Tenant and Landlord Relationship Is a Two-Way Street
There are expectations of a Georgia tenant who rents a house, apartment, or other residential dwelling. Among them are not treating the property in a roughshod manner, not being disruptive while living at the residence, following the terms of the lease, and paying the rent on time.
Just as important are the responsibilities of the landlord. A Georgia landlord must maintain the property in a state of good repair, comply with safety regulations, and act on legitimate tenant requests in a reasonable amount of time. If failure to do so results in injury to the tenant, the landlord can be held responsible.
A recent example of landlord liability involved an Atlanta child injured in the middle of the night by drywall that fell off the ceiling of a rental property. The child’s mother suffered minor injuries as well. Not exactly the ideal wake-up call.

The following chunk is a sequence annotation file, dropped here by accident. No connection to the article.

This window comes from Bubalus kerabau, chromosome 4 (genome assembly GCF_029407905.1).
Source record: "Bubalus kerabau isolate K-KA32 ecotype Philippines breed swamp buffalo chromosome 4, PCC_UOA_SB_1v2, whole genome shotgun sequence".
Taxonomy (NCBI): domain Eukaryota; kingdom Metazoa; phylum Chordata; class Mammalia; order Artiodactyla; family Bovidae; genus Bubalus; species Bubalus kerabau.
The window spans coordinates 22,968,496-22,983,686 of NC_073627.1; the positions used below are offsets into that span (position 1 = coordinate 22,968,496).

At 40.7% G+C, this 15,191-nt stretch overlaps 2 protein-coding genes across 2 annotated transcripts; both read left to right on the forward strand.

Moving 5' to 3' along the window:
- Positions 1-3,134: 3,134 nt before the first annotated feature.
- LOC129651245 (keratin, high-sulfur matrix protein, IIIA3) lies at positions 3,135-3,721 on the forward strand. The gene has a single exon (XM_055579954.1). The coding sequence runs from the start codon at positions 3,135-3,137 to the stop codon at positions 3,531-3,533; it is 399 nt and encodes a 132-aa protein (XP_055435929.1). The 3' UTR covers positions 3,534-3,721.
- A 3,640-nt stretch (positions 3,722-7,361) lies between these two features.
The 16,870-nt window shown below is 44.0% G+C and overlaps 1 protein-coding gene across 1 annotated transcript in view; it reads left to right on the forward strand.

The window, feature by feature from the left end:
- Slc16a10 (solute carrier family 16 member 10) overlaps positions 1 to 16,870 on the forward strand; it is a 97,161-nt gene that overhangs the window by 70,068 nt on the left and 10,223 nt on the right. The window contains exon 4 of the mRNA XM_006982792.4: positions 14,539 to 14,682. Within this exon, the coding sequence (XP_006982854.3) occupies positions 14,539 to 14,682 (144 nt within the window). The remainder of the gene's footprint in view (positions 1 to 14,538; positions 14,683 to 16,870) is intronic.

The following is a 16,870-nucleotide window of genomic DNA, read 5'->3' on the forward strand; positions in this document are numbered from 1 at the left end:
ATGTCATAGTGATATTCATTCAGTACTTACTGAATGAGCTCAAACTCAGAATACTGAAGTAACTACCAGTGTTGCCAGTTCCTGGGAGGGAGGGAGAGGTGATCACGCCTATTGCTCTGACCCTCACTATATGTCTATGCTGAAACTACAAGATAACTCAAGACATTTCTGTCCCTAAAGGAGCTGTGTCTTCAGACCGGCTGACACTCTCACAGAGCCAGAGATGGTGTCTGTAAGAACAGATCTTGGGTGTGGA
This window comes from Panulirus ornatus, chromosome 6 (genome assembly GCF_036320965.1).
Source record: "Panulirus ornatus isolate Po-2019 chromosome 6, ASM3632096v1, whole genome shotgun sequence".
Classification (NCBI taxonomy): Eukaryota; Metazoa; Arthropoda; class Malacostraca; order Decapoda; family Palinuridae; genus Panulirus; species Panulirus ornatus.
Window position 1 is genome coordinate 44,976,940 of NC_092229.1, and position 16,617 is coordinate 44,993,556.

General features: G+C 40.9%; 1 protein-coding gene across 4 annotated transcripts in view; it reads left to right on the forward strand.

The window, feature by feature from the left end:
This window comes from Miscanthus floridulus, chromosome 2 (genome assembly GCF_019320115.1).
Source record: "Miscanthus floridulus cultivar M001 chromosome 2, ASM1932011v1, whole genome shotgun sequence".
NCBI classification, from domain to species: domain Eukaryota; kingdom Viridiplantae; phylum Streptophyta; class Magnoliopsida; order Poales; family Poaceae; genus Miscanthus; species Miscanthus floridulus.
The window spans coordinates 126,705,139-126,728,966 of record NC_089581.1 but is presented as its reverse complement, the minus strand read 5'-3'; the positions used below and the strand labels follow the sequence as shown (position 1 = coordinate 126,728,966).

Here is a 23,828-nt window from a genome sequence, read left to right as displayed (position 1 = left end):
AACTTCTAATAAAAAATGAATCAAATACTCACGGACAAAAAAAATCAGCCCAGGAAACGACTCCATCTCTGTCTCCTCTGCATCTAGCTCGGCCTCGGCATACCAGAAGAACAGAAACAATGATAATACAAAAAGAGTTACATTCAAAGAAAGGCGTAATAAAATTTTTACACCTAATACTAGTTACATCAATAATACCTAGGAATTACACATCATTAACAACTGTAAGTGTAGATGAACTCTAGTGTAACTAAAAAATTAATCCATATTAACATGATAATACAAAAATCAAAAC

A landlord is responsible not only for the house or apartment itself, but also for the approach to and exit of the property. A landlord must keep outside ramps, stairs, and handrails in good shape. Uneven sidewalk should be fixed. Proper lighting is a must. Decks should be inspected and of sturdy quality. Windows should shut correctly. Carbon-monoxide detectors and smoke detectors should be up to speed. And chunks of ceiling should not descend on people in the dark of night. This is but a general overview of a landlord’s responsibilities and obligations.
If you or a family member has been injured due to the negligence of your landlord, call a winning Georgia personal injury attorney to protect your rights at .